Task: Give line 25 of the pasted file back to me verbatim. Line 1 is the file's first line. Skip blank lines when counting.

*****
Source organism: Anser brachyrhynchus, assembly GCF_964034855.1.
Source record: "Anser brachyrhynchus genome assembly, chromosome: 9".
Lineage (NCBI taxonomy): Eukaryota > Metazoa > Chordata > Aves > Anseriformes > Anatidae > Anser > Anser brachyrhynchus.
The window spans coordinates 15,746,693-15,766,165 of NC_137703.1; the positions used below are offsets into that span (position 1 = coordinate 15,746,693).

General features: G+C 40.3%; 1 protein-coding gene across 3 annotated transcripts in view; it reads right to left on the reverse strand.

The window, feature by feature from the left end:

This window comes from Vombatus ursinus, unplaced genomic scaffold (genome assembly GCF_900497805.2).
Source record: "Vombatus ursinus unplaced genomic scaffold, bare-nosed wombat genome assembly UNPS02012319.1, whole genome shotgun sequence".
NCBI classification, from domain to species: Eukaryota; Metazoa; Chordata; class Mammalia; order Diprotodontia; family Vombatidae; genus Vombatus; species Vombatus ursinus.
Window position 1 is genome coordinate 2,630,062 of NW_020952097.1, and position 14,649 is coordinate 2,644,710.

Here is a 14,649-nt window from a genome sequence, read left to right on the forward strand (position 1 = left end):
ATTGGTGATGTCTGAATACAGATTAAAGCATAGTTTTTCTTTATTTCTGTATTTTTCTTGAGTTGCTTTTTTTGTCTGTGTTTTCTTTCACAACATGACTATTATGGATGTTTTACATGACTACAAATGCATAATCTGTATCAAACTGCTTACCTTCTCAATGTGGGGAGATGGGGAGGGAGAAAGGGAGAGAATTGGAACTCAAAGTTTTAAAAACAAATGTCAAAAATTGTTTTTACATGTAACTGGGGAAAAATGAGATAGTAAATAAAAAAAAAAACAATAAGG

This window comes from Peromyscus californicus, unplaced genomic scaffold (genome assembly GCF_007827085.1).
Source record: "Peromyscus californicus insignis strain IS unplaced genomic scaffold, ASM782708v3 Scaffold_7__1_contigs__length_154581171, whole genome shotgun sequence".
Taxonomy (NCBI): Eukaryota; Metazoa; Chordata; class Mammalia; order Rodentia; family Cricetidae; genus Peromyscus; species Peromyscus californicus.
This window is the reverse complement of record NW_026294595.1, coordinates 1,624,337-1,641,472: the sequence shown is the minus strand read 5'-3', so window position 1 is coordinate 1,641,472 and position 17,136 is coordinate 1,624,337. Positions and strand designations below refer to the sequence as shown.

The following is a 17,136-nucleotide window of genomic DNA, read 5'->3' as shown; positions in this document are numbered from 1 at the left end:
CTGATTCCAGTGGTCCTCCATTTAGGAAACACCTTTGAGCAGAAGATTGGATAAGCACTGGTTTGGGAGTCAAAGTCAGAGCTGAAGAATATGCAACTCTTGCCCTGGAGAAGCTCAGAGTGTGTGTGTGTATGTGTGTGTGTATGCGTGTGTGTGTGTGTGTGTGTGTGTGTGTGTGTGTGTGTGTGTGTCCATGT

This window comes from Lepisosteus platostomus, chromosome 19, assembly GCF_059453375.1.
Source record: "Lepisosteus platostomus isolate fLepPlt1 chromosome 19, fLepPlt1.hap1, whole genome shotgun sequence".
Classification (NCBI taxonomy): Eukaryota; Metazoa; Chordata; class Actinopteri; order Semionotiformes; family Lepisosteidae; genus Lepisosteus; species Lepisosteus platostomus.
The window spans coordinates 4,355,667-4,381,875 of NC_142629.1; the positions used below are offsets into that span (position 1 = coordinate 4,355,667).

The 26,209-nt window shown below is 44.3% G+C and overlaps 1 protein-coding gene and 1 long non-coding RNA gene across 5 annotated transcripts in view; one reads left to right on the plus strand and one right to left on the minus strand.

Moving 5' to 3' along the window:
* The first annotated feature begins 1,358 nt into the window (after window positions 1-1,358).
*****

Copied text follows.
* The first annotated feature begins 1,358 nt into the window (after window positions 1-1,358).